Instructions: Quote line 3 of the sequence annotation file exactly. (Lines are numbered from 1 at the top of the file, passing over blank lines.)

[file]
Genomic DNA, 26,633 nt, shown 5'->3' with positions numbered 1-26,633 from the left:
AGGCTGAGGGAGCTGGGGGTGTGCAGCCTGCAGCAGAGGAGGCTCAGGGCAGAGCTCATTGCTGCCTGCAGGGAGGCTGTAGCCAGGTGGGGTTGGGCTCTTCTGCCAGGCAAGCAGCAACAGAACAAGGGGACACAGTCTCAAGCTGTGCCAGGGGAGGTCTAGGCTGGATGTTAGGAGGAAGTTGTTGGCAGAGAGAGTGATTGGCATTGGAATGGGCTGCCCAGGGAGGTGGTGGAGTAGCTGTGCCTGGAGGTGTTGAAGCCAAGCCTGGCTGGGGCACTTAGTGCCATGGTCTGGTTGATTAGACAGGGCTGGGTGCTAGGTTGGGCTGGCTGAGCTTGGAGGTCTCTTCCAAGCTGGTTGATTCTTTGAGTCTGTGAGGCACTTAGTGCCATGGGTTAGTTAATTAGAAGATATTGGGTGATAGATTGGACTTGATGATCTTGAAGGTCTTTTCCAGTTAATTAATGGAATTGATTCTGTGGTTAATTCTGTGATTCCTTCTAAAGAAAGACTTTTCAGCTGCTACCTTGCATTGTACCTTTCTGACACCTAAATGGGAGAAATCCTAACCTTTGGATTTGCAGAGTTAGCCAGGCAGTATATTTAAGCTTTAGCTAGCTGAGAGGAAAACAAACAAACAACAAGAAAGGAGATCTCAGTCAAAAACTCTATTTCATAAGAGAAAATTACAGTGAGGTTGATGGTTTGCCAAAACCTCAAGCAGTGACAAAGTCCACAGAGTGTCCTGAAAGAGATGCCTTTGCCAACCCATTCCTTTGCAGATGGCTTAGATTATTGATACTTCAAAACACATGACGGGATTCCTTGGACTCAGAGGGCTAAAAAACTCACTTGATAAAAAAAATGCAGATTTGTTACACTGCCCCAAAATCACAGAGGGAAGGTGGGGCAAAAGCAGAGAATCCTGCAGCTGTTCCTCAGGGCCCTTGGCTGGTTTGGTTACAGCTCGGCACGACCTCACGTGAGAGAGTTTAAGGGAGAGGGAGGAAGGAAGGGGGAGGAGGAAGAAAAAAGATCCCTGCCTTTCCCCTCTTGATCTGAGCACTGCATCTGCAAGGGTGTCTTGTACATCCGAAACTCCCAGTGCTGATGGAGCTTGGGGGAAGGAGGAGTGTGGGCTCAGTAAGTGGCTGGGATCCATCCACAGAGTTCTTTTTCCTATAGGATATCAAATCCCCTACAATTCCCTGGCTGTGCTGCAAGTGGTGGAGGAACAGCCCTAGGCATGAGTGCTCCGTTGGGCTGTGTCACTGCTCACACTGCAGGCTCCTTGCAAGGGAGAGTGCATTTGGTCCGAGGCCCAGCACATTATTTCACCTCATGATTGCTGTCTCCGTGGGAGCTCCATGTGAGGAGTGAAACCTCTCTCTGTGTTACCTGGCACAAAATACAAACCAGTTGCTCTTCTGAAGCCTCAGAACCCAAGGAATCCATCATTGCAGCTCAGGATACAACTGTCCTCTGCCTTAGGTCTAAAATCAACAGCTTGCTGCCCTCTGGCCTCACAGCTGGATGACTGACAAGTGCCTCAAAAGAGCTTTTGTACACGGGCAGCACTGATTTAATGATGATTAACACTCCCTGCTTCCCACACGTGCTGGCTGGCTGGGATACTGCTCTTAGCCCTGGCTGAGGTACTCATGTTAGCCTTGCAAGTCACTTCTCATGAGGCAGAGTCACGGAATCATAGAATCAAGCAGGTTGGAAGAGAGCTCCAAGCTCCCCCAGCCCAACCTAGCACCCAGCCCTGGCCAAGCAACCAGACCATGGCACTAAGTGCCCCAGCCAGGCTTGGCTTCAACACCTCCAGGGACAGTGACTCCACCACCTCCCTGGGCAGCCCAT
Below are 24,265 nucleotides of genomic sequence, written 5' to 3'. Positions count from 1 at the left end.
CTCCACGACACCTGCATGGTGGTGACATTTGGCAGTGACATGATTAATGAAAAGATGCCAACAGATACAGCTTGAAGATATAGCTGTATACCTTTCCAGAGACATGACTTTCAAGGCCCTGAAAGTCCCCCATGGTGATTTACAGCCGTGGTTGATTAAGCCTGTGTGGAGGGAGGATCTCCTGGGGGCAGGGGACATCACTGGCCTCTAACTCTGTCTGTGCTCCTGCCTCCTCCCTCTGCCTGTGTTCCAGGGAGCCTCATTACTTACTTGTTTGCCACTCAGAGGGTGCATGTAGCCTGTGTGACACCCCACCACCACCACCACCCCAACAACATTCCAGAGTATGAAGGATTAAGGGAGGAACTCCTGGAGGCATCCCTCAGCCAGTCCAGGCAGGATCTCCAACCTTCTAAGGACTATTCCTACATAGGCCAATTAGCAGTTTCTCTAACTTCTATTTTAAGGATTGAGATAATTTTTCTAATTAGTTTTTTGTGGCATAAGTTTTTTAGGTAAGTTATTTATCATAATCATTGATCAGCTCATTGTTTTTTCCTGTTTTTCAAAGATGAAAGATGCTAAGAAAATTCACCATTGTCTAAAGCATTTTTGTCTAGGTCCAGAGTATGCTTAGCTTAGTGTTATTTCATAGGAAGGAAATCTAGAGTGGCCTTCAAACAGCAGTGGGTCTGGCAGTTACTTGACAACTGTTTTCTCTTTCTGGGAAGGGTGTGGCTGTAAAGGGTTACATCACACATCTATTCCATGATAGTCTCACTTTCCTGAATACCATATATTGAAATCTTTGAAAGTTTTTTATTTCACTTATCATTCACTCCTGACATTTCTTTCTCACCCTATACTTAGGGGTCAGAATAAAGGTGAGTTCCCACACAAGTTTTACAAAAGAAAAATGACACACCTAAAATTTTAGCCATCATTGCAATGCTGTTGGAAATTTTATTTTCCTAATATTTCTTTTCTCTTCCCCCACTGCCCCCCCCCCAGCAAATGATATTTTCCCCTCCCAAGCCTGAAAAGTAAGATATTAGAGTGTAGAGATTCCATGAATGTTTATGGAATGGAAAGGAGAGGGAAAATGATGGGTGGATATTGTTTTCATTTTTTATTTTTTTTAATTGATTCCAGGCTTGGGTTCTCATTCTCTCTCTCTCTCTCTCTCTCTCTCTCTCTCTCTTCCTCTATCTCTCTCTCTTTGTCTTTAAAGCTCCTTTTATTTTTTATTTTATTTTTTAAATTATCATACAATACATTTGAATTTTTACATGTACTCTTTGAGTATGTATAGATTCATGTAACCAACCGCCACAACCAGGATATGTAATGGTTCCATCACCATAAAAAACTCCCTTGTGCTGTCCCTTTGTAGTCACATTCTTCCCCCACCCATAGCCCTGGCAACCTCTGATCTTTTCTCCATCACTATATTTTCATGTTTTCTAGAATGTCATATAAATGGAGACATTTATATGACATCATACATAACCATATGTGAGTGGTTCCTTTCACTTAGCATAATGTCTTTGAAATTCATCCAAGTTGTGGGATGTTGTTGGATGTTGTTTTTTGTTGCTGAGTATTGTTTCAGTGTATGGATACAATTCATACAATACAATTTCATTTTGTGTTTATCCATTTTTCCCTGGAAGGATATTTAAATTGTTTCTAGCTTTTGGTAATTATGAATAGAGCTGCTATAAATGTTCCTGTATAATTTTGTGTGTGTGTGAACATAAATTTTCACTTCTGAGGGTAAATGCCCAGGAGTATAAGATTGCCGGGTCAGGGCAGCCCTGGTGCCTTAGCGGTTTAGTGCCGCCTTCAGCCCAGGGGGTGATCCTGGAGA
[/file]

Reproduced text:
Below are 24,265 nucleotides of genomic sequence, written 5' to 3'. Positions count from 1 at the left end.